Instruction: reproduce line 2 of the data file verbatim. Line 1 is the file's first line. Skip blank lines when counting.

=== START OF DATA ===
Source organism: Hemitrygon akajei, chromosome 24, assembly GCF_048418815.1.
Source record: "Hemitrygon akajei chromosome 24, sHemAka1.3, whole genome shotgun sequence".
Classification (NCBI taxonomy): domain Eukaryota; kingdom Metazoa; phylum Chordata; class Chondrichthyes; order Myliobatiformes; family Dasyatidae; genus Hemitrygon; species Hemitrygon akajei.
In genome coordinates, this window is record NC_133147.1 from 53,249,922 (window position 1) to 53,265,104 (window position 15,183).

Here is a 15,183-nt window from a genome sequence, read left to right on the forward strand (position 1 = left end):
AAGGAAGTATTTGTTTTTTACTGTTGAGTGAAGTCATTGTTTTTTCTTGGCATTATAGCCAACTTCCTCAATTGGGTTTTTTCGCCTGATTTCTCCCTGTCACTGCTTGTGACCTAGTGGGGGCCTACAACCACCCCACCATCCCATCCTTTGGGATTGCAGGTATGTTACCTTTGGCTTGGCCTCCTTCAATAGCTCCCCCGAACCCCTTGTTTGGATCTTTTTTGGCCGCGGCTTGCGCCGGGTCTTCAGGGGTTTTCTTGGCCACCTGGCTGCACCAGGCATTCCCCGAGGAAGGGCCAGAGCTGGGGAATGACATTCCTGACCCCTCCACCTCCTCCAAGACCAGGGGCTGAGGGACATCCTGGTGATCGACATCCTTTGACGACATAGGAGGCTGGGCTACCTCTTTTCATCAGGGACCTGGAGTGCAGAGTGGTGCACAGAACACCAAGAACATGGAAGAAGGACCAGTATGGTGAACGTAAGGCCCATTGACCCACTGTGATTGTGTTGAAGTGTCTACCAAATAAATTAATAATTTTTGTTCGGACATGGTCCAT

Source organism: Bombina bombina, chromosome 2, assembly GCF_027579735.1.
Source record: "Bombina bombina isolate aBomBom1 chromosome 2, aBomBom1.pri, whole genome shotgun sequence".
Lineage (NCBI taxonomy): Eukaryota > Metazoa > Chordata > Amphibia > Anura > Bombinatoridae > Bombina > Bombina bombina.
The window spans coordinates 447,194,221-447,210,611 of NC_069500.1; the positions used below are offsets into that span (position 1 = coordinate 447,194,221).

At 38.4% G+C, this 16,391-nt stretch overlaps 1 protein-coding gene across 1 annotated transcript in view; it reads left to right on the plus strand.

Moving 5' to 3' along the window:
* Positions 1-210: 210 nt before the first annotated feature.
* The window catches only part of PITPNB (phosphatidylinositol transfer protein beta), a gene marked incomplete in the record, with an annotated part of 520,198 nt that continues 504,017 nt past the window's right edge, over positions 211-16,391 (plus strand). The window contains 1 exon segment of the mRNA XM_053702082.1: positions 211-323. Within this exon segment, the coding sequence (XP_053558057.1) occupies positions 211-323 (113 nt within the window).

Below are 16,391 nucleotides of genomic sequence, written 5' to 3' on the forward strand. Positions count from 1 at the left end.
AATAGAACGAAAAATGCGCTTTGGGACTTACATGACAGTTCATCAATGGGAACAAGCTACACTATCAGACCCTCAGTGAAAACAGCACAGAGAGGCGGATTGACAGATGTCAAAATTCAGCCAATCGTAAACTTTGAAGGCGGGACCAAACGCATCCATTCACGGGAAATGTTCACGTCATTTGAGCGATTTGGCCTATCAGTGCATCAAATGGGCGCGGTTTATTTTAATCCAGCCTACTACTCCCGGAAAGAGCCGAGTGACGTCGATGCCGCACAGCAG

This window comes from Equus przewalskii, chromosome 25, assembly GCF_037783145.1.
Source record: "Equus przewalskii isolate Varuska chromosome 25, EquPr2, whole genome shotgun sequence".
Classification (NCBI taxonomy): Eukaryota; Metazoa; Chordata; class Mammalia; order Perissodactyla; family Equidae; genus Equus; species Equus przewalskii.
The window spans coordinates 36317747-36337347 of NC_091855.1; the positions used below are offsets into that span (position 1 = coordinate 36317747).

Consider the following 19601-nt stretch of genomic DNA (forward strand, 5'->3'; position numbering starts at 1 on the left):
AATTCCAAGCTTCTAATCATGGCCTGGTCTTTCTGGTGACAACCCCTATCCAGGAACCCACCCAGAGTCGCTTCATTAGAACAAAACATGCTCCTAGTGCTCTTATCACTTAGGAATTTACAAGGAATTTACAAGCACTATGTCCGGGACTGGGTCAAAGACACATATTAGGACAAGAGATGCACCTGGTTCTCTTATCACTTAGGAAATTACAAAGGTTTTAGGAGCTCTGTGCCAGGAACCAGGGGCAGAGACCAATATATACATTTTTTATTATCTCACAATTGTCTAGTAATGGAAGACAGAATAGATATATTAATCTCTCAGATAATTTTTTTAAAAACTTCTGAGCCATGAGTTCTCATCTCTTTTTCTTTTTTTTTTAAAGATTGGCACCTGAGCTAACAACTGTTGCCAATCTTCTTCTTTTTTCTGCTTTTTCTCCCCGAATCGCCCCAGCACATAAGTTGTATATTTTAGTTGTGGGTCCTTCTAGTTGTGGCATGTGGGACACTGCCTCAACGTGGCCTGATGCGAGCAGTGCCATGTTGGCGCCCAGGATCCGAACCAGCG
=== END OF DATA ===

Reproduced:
Source record: "Hemitrygon akajei chromosome 24, sHemAka1.3, whole genome shotgun sequence".